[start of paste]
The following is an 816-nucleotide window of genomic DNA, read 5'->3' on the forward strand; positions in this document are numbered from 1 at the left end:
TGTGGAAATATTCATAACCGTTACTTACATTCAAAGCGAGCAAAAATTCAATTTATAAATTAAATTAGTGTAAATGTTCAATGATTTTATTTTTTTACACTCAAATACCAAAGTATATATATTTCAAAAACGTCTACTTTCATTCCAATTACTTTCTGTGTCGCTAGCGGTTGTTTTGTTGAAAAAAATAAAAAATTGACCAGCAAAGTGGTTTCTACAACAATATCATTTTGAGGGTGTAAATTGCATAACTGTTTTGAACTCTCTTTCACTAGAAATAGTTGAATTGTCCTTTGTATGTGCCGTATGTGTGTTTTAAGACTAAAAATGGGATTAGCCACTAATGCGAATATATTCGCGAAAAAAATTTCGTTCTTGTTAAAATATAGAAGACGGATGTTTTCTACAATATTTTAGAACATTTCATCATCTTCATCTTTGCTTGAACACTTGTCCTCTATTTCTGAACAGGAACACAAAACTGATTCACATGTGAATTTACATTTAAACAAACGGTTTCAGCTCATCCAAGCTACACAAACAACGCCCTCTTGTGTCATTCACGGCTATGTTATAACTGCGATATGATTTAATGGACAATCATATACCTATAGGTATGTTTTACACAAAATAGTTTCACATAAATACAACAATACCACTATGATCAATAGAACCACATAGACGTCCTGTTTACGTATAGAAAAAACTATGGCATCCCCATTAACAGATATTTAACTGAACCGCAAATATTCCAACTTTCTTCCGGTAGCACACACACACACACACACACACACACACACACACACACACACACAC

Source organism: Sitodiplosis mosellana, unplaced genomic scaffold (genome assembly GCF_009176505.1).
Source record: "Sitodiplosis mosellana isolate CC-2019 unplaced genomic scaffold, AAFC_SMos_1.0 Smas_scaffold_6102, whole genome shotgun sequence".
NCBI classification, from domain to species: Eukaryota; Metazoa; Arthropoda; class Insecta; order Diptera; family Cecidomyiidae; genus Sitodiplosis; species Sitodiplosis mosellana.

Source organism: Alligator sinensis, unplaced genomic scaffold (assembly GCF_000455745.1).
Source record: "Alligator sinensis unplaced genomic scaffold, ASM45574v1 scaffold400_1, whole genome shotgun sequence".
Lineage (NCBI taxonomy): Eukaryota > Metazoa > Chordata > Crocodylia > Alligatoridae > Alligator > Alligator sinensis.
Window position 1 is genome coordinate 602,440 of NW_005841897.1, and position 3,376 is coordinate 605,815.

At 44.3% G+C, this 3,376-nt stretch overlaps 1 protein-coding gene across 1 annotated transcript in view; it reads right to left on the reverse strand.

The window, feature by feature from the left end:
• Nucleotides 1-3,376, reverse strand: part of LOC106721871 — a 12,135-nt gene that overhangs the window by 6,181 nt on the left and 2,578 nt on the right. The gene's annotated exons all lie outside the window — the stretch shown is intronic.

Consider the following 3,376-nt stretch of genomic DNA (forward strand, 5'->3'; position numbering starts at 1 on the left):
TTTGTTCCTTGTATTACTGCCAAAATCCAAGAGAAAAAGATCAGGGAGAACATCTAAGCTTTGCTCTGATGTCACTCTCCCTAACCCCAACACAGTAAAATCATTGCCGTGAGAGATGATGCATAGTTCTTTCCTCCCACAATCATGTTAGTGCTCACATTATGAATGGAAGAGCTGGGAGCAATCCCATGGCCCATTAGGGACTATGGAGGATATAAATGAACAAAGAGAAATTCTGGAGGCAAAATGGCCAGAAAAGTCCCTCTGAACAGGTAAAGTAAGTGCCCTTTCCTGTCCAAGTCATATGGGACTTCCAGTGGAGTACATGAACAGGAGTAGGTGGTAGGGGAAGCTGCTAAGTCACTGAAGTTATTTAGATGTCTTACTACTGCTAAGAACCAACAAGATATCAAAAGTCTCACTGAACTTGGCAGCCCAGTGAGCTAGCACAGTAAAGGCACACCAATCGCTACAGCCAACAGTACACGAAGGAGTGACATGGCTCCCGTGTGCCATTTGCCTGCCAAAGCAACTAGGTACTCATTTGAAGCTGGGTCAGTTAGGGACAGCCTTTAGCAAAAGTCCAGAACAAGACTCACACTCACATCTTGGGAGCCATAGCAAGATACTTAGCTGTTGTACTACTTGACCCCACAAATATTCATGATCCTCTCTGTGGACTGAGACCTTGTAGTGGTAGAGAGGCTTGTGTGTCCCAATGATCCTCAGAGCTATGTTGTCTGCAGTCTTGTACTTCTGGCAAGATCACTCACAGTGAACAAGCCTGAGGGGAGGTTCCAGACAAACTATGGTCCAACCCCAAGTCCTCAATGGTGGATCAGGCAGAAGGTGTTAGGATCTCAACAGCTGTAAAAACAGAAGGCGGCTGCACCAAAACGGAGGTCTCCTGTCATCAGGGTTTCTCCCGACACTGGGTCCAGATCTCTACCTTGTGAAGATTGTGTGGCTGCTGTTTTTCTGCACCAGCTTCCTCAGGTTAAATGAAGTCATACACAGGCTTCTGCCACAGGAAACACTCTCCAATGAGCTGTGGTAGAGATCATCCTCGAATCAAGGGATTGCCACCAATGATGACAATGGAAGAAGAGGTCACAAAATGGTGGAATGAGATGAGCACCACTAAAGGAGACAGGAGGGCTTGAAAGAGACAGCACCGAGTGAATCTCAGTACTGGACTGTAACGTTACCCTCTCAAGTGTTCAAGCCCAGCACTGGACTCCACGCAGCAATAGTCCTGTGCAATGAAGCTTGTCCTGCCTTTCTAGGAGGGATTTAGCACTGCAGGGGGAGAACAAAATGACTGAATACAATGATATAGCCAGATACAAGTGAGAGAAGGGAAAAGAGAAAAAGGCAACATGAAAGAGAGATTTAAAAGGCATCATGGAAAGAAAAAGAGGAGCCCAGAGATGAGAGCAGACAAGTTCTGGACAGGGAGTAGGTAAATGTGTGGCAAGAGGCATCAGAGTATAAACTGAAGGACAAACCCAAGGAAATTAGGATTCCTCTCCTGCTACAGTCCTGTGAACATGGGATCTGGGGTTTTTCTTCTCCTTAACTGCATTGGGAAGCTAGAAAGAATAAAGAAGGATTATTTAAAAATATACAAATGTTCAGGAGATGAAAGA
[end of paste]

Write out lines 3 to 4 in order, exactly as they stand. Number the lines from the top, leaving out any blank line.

Source organism: Sitodiplosis mosellana, unplaced genomic scaffold (genome assembly GCF_009176505.1).
Source record: "Sitodiplosis mosellana isolate CC-2019 unplaced genomic scaffold, AAFC_SMos_1.0 Smas_scaffold_6102, whole genome shotgun sequence".